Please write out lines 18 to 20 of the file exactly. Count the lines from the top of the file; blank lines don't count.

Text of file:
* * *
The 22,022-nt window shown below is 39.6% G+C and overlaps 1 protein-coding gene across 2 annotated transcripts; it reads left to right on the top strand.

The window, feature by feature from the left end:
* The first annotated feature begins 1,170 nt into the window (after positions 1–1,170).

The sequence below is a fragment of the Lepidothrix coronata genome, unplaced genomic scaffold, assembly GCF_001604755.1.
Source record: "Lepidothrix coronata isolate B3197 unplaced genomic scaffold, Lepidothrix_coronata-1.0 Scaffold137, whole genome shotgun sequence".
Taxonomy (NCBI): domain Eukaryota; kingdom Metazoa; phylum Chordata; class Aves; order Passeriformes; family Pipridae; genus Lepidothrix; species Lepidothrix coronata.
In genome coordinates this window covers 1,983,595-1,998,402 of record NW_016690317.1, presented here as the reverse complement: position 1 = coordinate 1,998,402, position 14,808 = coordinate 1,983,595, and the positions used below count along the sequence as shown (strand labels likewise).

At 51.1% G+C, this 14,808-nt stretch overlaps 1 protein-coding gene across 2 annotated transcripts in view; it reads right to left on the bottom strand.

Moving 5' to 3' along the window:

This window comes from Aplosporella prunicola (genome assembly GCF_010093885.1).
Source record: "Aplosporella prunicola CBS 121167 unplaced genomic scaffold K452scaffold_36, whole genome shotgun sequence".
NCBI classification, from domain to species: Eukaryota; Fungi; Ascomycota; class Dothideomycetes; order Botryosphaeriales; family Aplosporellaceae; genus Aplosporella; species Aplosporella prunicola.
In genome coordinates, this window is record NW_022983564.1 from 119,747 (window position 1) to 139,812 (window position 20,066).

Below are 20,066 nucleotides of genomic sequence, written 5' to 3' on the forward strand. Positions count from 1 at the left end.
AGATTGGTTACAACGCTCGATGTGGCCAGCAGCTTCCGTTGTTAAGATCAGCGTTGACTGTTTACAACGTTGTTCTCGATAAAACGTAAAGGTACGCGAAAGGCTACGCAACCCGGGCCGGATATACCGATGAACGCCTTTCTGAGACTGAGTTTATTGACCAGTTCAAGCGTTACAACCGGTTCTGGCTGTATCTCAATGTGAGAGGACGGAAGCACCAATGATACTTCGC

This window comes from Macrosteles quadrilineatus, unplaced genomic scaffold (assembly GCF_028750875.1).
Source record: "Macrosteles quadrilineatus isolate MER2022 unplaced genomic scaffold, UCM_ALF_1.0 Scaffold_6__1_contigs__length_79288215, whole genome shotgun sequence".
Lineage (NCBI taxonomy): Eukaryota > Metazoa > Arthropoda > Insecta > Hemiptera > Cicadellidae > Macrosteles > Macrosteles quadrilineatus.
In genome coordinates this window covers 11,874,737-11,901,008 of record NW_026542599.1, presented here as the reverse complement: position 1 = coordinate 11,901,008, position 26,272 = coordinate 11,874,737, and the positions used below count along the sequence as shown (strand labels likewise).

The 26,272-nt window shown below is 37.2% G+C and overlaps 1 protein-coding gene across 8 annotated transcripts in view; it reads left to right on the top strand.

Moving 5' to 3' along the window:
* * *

Lineage (NCBI taxonomy): Eukaryota > Metazoa > Arthropoda > Insecta > Hemiptera > Cicadellidae > Macrosteles > Macrosteles quadrilineatus.
In genome coordinates this window covers 11,874,737-11,901,008 of record NW_026542599.1, presented here as the reverse complement: position 1 = coordinate 11,901,008, position 26,272 = coordinate 11,874,737, and the positions used below count along the sequence as shown (strand labels likewise).

The 26,272-nt window shown below is 37.2% G+C and overlaps 1 protein-coding gene across 8 annotated transcripts in view; it reads left to right on the top strand.